Dion wasn't the most loved defenseman on the board that day, though. He was the third D picked, behind Ryan Suter and the towering Braydon Coburn, which was exactly where Phaneuf was ranked by Central Scouting, who actually had Coburn ahead of Suter in their rankings. Phaneuf was the most dynamic offensively of the group, scoring 16 goals in the 2002-03 regular season and 7 more in the playoffs as the Rebels made their third consecutive WHL Final.
After the jump, we'll look at what Dion did right, but also what he did wrong in his career to prevent him from being the best player taken in the 2003 Draft that many predicted he would be early in his career.
Editor's Note: The stats above indicate league rank (defensemen only) in each category except Games Played (GP and Score. Score is defined in the introduction, on a scale of 0.5 to 6 with bonus half points given for year end awards.
This Dion ranking will require a bit of extra information. Offensively, Phaneuf has consistently ranked near the top of the NHL, in an elite category. The defensive metrics I was tracking are underrepresented in the graphic due to the restraints of space. Starting in 2008-09, Phaneuf's defensive shortcomings became painfully evident. He was able to fare decently early in his career in a slightly protected role, but something happened in 2008-09 that really started to set off alarm bells. Here's an extended look at Phaneuf's Quality of Competition rank and Goals Against/60 rank from 2007-08 on (the only data we have in these categories):
It's very tough to weigh the value of such strong offensive performance as Dion provides with this poor display of defence. 2007-08 his offence was so elite that his middling defence seemed excusable... it was also the year he was selected to the NHL's 1st All-Star Team. But 2008-09 was autrocious, and when he moved to Toronto, while playing very tough minutes, his defence was still below average. When looking at these numbers, remember that there are 180 defensemen playing in the top 6 of a NHL team, and every thirty spots represents a one position drop on the depth chart. Bad goaltending in Toronto hasn't helped Phaneuf's reputation, but the issues preceded his stint in Toronto.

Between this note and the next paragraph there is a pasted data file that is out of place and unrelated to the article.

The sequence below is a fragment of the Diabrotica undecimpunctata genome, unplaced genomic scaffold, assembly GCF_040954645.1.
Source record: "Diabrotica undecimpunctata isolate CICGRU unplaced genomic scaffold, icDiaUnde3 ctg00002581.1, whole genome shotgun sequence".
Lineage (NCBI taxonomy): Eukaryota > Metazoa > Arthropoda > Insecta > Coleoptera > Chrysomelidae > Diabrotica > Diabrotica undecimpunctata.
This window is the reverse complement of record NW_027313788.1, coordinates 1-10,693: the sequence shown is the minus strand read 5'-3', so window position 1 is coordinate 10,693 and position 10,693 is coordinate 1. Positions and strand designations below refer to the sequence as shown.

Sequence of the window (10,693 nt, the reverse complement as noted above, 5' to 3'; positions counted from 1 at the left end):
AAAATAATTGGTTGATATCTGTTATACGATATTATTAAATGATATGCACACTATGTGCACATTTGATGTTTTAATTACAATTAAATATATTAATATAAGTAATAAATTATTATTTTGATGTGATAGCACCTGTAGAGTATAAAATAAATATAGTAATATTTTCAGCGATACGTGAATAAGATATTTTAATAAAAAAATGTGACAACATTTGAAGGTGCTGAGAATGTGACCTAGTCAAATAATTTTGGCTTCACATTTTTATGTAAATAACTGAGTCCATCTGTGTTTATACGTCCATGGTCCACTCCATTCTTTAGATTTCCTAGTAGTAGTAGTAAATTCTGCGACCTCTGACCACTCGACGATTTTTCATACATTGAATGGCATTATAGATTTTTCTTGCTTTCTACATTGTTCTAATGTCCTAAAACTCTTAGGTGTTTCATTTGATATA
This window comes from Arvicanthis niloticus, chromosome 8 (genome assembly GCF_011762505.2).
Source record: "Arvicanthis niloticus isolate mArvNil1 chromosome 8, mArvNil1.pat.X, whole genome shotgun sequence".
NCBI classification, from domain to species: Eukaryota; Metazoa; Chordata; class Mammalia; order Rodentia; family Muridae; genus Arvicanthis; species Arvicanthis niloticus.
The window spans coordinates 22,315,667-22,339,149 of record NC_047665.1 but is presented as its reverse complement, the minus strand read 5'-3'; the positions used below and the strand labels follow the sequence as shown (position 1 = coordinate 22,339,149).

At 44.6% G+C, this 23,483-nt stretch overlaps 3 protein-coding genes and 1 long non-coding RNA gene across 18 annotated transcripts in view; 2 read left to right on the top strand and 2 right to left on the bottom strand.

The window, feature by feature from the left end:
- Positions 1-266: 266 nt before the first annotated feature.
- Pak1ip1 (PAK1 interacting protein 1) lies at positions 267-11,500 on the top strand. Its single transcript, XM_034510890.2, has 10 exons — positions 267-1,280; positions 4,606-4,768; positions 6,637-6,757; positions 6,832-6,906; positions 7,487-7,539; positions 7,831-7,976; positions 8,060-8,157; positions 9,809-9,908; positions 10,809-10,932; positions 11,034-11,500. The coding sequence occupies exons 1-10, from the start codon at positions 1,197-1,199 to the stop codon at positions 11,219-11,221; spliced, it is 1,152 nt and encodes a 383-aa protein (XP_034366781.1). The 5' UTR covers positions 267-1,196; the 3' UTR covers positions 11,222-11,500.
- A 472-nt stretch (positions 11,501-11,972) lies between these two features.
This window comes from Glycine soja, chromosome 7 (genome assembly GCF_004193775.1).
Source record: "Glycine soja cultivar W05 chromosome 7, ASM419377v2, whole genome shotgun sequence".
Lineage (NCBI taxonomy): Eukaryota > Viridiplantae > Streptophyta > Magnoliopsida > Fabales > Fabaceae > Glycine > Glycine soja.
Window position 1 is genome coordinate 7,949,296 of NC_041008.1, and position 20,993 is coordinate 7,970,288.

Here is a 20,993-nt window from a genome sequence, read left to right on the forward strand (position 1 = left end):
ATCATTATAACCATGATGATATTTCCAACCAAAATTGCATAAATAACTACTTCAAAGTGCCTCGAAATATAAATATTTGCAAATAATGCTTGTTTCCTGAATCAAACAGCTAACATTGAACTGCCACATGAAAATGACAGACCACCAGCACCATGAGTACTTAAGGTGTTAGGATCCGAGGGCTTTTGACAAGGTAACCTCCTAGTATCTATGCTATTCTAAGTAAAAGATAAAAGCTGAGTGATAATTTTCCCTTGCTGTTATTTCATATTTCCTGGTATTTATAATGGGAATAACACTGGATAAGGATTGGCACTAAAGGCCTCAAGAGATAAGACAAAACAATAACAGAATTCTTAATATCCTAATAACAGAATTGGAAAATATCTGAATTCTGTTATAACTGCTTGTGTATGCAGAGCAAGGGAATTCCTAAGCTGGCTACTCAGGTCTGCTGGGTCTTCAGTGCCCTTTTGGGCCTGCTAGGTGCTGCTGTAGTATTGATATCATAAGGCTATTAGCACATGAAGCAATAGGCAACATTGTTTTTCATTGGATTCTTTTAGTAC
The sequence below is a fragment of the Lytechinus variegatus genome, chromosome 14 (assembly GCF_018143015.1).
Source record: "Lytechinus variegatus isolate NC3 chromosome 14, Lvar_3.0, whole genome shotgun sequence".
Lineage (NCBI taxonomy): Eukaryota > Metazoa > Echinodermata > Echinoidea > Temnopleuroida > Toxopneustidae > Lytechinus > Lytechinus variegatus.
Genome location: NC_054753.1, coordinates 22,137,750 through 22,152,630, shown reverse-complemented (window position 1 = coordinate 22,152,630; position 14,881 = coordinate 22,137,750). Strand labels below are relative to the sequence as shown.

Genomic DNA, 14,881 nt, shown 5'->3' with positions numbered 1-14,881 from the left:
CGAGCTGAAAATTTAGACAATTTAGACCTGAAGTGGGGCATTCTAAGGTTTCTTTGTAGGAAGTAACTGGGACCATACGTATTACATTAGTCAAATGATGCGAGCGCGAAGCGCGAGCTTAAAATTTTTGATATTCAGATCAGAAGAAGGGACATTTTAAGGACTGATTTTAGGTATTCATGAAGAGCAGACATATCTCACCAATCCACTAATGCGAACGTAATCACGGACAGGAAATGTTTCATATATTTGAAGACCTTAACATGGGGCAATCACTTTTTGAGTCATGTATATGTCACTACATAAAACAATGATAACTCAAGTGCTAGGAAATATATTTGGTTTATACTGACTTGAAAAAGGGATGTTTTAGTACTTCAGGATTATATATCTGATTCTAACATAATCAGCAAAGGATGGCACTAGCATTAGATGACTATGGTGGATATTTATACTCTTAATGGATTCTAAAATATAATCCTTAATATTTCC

So, in summary, Phaneuf has been an elite offensive defenseman who throws big hits but plays average to below average defensively. That's still a tremendously valuable asset, and surrounded by a stronger defensive core in Calgary earlier in his career brought Phaneuf's performance to All-Star quality. However, without the help around him, his performance has suffered.
Side Note: you may notice that Phaneuf and Perry's scores were identical in the end. I chose Perry over Phaneuf due to more recent success, which was my tiebreaker in these instances as it, in theory, provides a better indication of who the better player will be later in their career.
Originally Drafted: 9th Overall by the Calgary Flames
Players Drafted Ahead of Him That Were Better Picks: 0
Players Drafted Behimd Him That Were Better Picks: 3
Originally Taken in This Spot in 2003: Nikolay Zherdev, Right Wing, by the Columbus Blue Jackets
NHL Salary Earned to Date (Approximate): $29,536,000
|#3: Corey Perry||#4: Dion Phaneuf||#5: Eric Staal|